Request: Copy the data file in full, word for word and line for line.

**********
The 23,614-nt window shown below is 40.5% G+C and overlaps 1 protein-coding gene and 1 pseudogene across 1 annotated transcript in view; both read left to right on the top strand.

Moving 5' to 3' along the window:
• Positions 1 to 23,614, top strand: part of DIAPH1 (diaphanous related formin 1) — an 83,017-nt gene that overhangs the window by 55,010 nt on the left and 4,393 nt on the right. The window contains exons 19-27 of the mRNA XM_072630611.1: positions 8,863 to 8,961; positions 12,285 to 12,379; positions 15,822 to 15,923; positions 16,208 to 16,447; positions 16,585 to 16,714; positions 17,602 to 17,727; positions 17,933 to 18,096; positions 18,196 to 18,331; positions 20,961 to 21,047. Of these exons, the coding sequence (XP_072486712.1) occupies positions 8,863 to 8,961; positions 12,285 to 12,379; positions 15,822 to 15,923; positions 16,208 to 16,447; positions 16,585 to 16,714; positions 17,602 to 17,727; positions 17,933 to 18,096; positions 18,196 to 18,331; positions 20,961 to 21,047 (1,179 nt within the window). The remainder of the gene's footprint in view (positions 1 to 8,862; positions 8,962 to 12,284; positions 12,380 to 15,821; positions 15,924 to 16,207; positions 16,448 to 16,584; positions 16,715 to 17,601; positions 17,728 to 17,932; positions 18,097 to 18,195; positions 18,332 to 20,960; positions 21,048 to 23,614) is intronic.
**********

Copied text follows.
The 23,614-nt window shown below is 40.5% G+C and overlaps 1 protein-coding gene and 1 pseudogene across 1 annotated transcript in view; both read left to right on the top strand.

Moving 5' to 3' along the window:
• Positions 1 to 23,614, top strand: part of DIAPH1 (diaphanous related formin 1) — an 83,017-nt gene that overhangs the window by 55,010 nt on the left and 4,393 nt on the right. The window contains exons 19-27 of the mRNA XM_072630611.1: positions 8,863 to 8,961; positions 12,285 to 12,379; positions 15,822 to 15,923; positions 16,208 to 16,447; positions 16,585 to 16,714; positions 17,602 to 17,727; positions 17,933 to 18,096; positions 18,196 to 18,331; positions 20,961 to 21,047. Of these exons, the coding sequence (XP_072486712.1) occupies positions 8,863 to 8,961; positions 12,285 to 12,379; positions 15,822 to 15,923; positions 16,208 to 16,447; positions 16,585 to 16,714; positions 17,602 to 17,727; positions 17,933 to 18,096; positions 18,196 to 18,331; positions 20,961 to 21,047 (1,179 nt within the window). The remainder of the gene's footprint in view (positions 1 to 8,862; positions 8,962 to 12,284; positions 12,380 to 15,821; positions 15,924 to 16,207; positions 16,448 to 16,584; positions 16,715 to 17,601; positions 17,728 to 17,932; positions 18,097 to 18,195; positions 18,332 to 20,960; positions 21,048 to 23,614) is intronic.